Regulators rush to find buyer for embattled First Republic Bank
Federal Deposit Insurance Corporation reaches out to potential bidders in last-ditch effort
US regulators are scrambling to find a buyer for First Republic Bank after the lender's admission that customers had withdrawn $100bn in deposits in March. The Federal Deposit Insurance Corporation has reportedly reached out to six banks to bid for the mid-sized lender. The agency sought bids for First Republic by the end of last week and has been assessing them over the weekend. The bank's potential collapse follows the recent failures of Silicon Valley Bank and Signature Bank, sparking fears of a wider banking crisis.
The Federal Deposit Insurance Corporation (FDIC) is racing to find a rescuer for embattled lender First Republic Bank after the bank revealed that customers had withdrawn $100bn in deposits in March. The bank's potential collapse has sparked concerns of a wider banking crisis following the recent failures of Silicon Valley Bank and Signature Bank.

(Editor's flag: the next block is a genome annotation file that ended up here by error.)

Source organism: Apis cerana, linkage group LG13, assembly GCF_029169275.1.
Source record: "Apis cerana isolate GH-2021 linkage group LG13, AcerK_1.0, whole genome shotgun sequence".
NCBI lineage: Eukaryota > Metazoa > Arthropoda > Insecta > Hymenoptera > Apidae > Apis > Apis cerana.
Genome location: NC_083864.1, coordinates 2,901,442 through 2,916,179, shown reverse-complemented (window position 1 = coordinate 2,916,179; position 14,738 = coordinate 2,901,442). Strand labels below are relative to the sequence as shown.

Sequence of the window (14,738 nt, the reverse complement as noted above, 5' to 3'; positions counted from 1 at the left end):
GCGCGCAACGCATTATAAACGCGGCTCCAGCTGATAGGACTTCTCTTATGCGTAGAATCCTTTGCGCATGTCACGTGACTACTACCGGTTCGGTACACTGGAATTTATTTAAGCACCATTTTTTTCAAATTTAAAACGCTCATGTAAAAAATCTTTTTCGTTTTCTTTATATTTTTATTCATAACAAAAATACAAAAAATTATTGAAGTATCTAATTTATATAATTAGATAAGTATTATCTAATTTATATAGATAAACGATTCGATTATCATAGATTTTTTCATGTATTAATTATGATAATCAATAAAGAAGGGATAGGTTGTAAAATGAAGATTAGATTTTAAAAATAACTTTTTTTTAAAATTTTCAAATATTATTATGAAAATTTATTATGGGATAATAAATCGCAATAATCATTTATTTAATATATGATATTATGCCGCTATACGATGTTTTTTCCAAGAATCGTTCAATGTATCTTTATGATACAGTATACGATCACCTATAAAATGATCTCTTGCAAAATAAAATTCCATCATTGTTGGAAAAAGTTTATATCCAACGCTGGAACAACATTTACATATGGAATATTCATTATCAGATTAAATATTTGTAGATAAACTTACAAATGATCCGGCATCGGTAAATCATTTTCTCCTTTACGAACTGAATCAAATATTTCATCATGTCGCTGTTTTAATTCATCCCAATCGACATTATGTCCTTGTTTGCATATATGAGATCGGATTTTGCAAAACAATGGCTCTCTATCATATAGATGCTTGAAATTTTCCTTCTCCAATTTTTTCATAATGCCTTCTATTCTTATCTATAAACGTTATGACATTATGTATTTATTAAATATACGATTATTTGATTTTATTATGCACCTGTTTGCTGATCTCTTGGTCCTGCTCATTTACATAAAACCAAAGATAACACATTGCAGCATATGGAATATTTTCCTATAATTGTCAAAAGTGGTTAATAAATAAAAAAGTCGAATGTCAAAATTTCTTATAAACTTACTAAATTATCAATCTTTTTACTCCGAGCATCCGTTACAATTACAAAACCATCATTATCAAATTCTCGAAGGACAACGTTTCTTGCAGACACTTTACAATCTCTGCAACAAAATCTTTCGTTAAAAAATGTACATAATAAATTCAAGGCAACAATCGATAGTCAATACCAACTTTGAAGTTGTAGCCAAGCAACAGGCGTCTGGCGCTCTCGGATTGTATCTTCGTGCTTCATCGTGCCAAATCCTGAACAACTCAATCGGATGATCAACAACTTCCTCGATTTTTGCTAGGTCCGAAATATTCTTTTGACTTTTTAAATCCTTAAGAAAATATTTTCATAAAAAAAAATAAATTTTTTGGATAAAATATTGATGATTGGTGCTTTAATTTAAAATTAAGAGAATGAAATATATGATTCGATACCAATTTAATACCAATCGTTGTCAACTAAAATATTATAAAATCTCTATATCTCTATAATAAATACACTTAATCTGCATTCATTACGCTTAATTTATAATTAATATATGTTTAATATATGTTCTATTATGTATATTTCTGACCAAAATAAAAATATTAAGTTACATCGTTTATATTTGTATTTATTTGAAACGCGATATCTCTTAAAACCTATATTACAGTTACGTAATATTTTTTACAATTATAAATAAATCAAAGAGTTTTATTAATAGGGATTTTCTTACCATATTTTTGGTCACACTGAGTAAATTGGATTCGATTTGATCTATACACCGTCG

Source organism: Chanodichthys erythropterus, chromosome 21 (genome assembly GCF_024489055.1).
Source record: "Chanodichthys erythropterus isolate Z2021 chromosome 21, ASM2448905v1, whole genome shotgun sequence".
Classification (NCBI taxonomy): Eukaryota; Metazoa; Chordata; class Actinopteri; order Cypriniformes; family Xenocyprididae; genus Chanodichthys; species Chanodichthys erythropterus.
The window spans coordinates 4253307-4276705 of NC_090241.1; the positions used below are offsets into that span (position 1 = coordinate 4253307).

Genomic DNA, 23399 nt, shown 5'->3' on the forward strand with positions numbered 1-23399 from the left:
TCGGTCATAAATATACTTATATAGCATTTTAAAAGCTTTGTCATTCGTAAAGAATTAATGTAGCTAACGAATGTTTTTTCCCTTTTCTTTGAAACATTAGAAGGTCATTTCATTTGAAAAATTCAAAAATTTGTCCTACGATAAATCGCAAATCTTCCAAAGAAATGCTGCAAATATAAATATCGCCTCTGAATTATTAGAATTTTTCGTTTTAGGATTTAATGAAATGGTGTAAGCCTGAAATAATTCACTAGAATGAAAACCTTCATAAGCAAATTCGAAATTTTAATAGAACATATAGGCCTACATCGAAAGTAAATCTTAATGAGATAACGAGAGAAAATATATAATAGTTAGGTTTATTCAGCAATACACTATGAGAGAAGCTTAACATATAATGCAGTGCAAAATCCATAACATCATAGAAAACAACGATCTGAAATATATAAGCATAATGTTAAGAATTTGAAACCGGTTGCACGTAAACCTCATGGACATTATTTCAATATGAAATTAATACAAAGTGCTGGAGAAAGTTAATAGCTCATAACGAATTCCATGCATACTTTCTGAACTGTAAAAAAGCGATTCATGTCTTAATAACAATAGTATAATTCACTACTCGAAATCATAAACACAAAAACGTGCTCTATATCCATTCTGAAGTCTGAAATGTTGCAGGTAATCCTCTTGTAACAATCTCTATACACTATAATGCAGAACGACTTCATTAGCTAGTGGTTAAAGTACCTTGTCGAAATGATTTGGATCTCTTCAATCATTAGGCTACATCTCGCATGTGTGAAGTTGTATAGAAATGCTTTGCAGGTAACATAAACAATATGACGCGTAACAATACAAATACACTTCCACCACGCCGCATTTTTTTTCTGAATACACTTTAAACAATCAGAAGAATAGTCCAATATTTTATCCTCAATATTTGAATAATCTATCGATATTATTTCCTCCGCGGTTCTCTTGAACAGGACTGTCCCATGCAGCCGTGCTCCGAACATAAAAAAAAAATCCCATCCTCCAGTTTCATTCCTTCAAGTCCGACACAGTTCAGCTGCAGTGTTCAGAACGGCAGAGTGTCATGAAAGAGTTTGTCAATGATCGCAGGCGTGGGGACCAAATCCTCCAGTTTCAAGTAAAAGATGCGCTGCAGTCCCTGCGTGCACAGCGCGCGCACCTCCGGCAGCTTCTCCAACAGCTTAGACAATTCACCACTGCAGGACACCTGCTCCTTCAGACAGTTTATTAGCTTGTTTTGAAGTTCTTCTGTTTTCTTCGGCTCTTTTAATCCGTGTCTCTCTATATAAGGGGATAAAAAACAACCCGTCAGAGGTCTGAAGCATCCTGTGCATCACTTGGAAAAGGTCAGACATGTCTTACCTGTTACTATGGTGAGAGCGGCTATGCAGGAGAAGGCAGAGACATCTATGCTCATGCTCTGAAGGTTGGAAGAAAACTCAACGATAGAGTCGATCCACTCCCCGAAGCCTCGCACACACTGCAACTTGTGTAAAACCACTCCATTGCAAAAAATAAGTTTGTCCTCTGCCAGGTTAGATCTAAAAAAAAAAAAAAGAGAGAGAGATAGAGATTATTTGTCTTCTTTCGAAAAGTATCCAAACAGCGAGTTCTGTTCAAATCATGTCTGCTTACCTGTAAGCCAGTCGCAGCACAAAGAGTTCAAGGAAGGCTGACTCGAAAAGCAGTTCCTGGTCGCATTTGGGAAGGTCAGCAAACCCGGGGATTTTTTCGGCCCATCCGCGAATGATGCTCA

According to reports, the FDIC has asked six banks to bid for First Republic and has been assessing them over the weekend. The agency reportedly sought bids by the end of last week.
JP Morgan Chase is believed to be among the banks invited to bid for First Republic, along with Bank of America. However, both banks declined to comment on the matter.
The global banking industry has been under pressure as central banks around the world have raised interest rates to combat inflation. This has caused the values of large portfolios of bonds purchased by banks to fall, raising concerns that other firms could face similar situations.
Also Read: Live Updates: Stay Informed on the Latest Trends in Stocks, GDP, and Banking Industry
In Europe, Swiss banking giant Credit Suisse recently revealed that it had to borrow $54bn from the country's central bank to shore up its finances. The bank has since been rescued by long-time rival UBS.
First Republic is a mid-sized US lender that counts wealthy individuals among its clients. In March, a group of 11 US banks invested $30bn into First Republic to stabilise the business, with JP Morgan among them.
If a buyer for First Republic is not found, its potential collapse could lead to a run on the bank. The FDIC has already stepped in to guarantee all deposits in the wake of Silicon Valley Bank and Signature Bank's failures. In the US, the FDIC insures deposits up to $250,000.
Read Also: Bank Turmoil Results in $72 Billion Loss of Deposits for First Republic